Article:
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Henri de Toulouse-Lautrec

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Famed as a hard-drinking, aristocratic dwarf, Henri Toulouse-Lautrec was also one of the greatest graphic artists of all time. His growth was stunted by two childhood accidents, leaving him with an adult-sized torso and stubby legs. Having shown early talent, he was sent off to study under Léon Bonnat and by 21 had his very own Montmartre studio. His paintings were executed on cardboard using oil paint diluted with turpentine, a technique pioneered by Degas known as peinture à l’essence. Focusing on marginal figures from the city’s seedy underbelly, he depicted dancers and prostitutes with a sympathetic and humane eye. His ground-breaking art nouveau posters, comprised of flat areas of color, were influenced both by Gauguin’s paintings and Japanese woodblock prints. The lithographic adverts he made for the Moulin Rouge are among the most iconic images of fin-de-siècle Paris. His debauched lifestyle led to an early death, aged only 36.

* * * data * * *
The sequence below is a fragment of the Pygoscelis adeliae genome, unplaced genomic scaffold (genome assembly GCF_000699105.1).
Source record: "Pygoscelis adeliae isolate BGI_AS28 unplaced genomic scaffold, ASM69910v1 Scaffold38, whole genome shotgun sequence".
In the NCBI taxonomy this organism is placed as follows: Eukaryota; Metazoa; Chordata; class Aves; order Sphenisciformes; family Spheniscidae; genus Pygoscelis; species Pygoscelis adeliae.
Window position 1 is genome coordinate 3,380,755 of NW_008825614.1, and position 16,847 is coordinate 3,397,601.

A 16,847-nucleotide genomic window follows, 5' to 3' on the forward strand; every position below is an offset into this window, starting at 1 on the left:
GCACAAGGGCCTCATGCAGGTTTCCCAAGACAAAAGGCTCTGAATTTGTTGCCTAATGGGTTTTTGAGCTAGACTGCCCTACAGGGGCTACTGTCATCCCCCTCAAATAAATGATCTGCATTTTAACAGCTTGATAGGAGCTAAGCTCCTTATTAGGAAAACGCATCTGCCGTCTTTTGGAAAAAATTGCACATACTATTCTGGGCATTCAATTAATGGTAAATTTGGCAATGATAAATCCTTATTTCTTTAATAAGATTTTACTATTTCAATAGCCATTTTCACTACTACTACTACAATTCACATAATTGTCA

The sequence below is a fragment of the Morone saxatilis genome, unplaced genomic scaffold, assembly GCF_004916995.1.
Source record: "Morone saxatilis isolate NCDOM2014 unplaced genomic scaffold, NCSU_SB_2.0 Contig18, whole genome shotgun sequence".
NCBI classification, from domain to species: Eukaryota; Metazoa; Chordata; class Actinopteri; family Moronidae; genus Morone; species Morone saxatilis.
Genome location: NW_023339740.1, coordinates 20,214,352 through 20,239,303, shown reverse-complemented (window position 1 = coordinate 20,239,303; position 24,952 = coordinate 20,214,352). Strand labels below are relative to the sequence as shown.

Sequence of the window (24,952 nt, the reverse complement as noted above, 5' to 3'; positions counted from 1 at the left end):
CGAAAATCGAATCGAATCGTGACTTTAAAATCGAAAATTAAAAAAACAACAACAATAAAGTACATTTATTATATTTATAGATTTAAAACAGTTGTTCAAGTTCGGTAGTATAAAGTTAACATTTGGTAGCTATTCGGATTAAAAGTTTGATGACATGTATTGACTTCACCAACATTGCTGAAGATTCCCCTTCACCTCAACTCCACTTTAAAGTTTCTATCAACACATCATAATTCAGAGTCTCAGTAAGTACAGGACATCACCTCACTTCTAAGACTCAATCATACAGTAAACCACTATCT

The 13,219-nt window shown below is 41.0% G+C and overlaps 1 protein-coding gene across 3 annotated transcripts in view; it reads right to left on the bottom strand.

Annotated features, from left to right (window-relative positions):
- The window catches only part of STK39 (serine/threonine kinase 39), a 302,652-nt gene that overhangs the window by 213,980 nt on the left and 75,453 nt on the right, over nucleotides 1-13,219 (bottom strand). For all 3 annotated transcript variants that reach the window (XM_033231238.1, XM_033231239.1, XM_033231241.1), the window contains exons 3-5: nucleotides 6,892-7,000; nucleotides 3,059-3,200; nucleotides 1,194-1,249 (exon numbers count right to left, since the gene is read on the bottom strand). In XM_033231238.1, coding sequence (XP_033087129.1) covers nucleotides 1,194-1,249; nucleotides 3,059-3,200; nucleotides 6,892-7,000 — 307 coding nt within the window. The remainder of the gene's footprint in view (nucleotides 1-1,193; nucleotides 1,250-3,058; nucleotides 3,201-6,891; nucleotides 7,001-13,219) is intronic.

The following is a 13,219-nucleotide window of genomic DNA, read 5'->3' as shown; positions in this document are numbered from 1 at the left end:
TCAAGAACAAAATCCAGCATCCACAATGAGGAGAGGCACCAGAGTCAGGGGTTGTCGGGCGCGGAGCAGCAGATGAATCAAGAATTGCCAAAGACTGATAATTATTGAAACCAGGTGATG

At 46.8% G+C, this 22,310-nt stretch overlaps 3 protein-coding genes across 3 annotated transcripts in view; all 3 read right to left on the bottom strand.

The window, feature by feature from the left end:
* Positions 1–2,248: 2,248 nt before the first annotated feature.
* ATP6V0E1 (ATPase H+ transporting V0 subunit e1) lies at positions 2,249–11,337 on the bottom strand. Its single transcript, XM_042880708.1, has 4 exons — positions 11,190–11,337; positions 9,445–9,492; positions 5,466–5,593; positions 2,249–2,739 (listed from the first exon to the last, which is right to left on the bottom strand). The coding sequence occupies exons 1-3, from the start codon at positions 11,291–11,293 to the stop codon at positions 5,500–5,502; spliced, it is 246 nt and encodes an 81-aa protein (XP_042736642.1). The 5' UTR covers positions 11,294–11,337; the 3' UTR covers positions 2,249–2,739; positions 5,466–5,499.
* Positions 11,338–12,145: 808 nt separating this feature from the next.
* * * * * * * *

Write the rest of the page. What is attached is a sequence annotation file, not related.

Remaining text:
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Works (77)

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